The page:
The shipyards on the River Clyde, famous for steam powered ships, also built some of the most technically advanced sailing vessels ever. These ocean-going cargo sailing ships were the equivalent of our bulk-carriers and, even as late as the 1890's, could still compete with the steam powered craft of that era.
During one decade in the late 19th century, over 270 square riggers and barques were built on the Clyde to ply the world's oceans. The three-masted barque, Glenlee, launched in 1896 from A. Rodger & Co's yard in Port Glasgow, survives as a fine example of these efficient yet graceful maritime workhorses.
Finishing her working career as a sail training ship for the Spanish Navy and renamed Galatea, she finally retired in 1969. In 1993 Glenlee returned to the Clyde for years of skilled restoration by volunteers and is now a popular visitor attraction moored alongside the new Riverside Museum of transport in Glasgow.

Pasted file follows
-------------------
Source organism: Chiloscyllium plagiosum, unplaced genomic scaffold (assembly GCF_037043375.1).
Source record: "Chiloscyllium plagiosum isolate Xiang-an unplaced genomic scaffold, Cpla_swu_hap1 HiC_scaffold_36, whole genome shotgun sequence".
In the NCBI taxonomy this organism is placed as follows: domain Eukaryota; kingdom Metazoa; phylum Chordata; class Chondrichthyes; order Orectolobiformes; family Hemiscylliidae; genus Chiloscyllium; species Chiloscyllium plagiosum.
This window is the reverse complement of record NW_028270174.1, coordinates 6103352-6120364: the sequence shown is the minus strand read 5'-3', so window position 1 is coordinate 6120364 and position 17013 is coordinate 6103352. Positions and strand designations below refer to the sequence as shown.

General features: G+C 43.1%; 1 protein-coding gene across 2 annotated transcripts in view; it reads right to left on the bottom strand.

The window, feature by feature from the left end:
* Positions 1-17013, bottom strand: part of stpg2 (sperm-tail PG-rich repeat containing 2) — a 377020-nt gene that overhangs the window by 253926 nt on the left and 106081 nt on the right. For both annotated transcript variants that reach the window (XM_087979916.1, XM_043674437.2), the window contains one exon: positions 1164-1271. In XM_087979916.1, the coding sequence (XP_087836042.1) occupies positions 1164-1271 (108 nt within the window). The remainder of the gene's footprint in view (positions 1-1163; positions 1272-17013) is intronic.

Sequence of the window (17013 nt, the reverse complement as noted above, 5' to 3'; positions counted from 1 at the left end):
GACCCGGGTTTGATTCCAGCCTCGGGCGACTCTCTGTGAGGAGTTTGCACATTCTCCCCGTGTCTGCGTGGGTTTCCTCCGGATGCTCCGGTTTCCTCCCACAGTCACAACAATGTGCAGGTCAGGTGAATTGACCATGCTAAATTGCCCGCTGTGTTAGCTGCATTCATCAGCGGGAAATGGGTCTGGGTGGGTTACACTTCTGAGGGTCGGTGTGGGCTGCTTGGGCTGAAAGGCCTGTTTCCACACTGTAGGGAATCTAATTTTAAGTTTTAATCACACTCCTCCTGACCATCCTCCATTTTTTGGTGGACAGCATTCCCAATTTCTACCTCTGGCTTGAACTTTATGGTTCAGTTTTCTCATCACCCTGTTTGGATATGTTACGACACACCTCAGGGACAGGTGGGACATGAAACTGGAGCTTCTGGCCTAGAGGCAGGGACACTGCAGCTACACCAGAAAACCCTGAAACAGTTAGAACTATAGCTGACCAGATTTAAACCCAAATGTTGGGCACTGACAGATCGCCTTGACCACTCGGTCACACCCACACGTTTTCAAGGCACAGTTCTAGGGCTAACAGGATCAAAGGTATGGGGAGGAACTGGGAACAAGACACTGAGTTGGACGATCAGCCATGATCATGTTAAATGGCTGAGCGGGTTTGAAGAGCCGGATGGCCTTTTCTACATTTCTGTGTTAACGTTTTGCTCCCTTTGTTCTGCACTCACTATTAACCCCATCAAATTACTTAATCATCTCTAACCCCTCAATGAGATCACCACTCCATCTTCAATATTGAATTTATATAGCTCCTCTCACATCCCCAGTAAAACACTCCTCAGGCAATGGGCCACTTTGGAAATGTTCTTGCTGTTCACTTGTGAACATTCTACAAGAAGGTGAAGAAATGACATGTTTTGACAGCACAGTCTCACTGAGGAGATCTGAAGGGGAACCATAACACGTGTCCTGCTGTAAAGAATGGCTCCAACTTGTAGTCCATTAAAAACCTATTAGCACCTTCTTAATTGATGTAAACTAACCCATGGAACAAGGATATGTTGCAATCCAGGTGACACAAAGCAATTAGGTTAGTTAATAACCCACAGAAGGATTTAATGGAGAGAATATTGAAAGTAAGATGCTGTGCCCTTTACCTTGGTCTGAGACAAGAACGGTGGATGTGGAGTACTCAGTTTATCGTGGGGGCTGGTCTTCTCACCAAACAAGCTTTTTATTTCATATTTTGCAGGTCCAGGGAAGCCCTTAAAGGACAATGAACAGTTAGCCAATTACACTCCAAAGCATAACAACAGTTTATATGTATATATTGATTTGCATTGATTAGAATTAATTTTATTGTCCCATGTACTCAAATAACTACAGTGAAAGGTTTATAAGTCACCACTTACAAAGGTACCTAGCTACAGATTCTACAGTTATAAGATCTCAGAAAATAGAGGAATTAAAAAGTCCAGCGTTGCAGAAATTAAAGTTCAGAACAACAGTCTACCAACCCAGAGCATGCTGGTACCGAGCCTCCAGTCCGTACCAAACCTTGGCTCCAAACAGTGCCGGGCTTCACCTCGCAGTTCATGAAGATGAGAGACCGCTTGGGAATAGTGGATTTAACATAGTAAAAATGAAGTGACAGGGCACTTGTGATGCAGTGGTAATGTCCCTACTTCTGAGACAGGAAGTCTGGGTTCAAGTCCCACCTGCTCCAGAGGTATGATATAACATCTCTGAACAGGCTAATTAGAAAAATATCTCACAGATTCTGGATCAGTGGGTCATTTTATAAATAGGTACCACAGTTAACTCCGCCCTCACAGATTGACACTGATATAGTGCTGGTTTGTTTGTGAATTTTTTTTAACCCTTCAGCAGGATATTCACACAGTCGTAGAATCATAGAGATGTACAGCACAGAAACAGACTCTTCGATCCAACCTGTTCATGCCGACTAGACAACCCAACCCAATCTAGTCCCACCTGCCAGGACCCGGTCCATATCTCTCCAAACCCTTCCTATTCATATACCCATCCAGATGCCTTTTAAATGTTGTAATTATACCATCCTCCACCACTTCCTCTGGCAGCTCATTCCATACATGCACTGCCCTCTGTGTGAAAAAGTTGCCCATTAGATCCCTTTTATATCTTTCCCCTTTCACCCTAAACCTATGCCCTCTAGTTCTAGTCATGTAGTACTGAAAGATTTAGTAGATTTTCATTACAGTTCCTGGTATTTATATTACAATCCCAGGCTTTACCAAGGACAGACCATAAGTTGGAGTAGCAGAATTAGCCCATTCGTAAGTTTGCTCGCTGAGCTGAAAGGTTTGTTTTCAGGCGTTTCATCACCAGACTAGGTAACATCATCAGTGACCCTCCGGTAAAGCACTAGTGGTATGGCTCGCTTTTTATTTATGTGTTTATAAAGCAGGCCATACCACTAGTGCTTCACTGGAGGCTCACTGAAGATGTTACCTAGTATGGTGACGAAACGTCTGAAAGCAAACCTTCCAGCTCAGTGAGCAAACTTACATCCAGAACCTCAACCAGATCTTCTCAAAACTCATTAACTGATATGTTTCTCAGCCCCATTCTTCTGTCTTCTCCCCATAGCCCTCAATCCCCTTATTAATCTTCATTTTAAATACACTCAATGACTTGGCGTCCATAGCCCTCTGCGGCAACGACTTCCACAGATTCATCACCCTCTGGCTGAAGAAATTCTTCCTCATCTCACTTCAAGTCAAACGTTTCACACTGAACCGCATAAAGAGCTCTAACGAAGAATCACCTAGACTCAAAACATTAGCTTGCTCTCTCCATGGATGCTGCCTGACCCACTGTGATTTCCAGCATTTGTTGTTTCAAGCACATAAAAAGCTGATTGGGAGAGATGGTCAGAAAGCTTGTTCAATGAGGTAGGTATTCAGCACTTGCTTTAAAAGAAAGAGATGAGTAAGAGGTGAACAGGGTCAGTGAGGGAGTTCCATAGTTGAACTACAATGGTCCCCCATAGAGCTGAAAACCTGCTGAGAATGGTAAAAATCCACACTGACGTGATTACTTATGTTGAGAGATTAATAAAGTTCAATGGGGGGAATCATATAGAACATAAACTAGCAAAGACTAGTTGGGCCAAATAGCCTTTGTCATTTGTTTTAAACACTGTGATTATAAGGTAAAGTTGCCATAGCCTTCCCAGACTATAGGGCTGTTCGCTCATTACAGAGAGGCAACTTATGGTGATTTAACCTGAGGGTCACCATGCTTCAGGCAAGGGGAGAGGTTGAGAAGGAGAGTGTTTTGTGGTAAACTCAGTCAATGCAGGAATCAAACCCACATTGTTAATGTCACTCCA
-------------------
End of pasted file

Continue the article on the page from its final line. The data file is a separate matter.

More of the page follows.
This attractive painting by Gordon Bauwens, showing Glenlee opposite the new museum, was commissioned by Frank Brown, a Glenlee Trustee. High quality reproductions, printed on heavy art paper using light-resistant inks, are now available as Artist-signed 'Open' edition prints.